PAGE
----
As a company, Microsoft is committed to our journey for inclusion in every aspect of gaming, among both employees and players. We deeply value individual studio cultures. We also believe that creative success and autonomy go hand-in-hand with treating every person with dignity and respect. We hold all teams, and all leaders, to this commitment. We’re looking forward to extending our culture of proactive inclusion to the great teams across Activision Blizzard.

Around the world, there is no more exciting venue for fun and connection than video games. And there has never been a better time to play than right now. As we extend the joy and community of gaming to everyone, we look forward to welcoming all of our friends at Activision Blizzard to Microsoft Gaming.

There’s nothing specific about which platforms might or might not see the continues presence of particular games (outside of the Xbox/Microsoft ecosystem, to be clear), but there are a number of things to keep in mind for Nintendo fans. First off, relations between Microsoft and Nintendo have been very strong in recent years. From the introduction of Xbox IPs like Cuphead and Ori to Switch, to the reintroduction of Banjo-Kazooie both as a Super Smash Bros. Ultimate fighter and the upcoming release of the N64 original on Nintendo Switch Online, the two companies have been working together for a while now. It stands to reason that Microsoft would want to continue this arrangement moving into the future, especially given the company’s focus on playing games across a wide spectrum of platforms, not just Xbox.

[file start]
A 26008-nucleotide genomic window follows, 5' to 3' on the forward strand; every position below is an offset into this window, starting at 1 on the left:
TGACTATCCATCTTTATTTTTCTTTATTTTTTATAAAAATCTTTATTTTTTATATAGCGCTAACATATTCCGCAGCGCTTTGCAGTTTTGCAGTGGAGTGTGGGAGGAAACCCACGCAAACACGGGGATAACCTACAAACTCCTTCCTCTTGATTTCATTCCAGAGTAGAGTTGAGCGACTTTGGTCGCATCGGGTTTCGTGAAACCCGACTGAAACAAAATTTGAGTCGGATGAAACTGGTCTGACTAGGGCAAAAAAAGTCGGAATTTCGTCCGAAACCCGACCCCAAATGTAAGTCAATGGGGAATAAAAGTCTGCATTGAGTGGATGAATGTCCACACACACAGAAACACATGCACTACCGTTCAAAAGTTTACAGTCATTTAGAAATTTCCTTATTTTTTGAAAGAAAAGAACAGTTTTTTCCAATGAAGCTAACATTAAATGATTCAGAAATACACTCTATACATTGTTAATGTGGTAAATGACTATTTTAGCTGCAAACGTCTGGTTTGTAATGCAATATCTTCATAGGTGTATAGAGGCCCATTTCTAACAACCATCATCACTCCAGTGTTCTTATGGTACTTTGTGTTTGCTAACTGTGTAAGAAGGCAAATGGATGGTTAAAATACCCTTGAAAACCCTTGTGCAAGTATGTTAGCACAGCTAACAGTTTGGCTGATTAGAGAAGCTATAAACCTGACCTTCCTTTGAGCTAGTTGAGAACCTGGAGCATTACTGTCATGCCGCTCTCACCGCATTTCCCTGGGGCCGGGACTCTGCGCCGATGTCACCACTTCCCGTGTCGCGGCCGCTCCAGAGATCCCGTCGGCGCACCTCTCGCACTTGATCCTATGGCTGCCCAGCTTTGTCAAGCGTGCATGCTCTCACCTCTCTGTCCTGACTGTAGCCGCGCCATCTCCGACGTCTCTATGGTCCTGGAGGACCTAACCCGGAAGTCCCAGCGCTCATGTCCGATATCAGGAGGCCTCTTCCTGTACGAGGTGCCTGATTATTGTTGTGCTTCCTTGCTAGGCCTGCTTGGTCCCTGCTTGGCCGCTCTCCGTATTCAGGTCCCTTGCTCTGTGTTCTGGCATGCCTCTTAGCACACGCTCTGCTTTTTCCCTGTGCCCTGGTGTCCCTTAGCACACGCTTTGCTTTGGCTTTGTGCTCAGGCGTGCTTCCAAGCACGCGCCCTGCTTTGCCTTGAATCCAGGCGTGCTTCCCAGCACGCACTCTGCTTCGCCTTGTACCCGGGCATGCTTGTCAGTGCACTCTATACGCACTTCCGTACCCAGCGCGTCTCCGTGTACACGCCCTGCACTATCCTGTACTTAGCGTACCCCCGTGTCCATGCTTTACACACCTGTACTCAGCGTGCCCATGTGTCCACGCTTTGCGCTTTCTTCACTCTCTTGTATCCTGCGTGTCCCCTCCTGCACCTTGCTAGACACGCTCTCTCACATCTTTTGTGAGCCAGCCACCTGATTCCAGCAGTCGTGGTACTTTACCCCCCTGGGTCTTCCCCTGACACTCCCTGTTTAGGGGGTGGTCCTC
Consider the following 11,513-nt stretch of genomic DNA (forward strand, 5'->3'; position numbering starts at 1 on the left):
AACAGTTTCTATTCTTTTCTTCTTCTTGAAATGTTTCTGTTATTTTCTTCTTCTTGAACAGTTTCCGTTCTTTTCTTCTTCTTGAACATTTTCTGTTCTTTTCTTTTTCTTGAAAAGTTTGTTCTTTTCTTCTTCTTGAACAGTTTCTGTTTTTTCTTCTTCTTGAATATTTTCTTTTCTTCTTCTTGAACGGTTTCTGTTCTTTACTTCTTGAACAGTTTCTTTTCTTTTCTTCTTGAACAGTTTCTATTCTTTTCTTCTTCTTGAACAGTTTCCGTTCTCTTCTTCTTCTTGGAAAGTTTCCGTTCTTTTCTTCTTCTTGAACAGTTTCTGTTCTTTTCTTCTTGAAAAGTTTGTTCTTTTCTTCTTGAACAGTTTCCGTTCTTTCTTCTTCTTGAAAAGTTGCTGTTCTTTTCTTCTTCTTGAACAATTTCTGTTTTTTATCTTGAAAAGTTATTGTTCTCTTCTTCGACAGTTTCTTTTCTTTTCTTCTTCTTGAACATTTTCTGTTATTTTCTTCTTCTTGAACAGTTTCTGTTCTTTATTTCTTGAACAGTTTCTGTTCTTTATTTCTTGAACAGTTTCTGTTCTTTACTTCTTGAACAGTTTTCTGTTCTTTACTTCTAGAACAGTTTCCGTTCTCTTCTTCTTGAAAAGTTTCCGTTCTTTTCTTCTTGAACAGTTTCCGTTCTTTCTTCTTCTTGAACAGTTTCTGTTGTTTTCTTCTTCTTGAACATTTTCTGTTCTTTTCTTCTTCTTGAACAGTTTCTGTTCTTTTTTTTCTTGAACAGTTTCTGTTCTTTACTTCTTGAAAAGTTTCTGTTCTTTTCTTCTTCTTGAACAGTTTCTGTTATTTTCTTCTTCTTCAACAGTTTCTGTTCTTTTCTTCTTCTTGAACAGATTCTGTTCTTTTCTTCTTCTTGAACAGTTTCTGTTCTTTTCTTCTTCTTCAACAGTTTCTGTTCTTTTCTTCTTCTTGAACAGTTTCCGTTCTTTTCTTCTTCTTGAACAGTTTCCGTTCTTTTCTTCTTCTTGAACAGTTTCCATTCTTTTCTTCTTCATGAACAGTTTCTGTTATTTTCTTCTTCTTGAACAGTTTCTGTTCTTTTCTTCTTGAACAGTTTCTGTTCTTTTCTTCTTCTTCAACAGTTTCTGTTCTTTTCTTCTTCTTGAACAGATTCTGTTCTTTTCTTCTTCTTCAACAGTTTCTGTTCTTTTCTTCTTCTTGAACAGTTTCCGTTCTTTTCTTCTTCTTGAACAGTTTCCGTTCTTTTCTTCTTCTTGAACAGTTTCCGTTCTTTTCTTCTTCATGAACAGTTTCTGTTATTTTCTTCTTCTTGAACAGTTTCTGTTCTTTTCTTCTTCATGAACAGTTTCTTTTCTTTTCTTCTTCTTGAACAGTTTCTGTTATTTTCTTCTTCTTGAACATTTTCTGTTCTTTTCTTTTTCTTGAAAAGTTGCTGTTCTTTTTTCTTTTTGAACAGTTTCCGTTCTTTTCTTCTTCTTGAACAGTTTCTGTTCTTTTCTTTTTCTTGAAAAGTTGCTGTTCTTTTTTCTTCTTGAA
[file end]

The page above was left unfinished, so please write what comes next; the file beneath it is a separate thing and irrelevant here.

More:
Also, in terms of franchises like Crash Bandicoot, Call of Duty, and so on, it’s likely Microsoft will take an approach similar to what it did with the acquisition of Minecraft developer Mojang. In that case, Minecraft was so prolific and on so many platforms that it wouldn’t have made good business sense to suddenly prune the player base down to just Xbox and PC. Thus, Minecraft has remained for many years now a multiplatform franchise. Longterm, there will surely be ramifications to the shape of the industry with such a large company as Activision Blizzard now under the banner of Xbox, but things are looking in the positive for Nintendo fans who hope to keep playing titles like Spyro and Diablo. We’ll continue to update as we learn more about this deal.

Source: The Wall Street Journal

One Response to “Microsoft Makes Blockbuster $68.7 Billion Purchase of Activision Blizzard”

  • 1570 points
    penduin says...

    I must not be much of a “gamer” after all. I know these are huge franchises and this is literally an enormous deal, but I apparently haven’t played anything from Activision or Blizzard.

    This was the next logical step in what Microsoft started with the original Xbox — buying their way to control over gaming, just as they did with personal computing. In both cases, it seems, my interests are a fair distance away from their offerings — GNU and Linux for computers, and Nintendo consoles with an occasional Sega or Sony thrown in.

    Remember when Square buying Enix felt too big and powerful and monopolistic? I pine for the days of only somewhat-runaway out-of-control capitalism.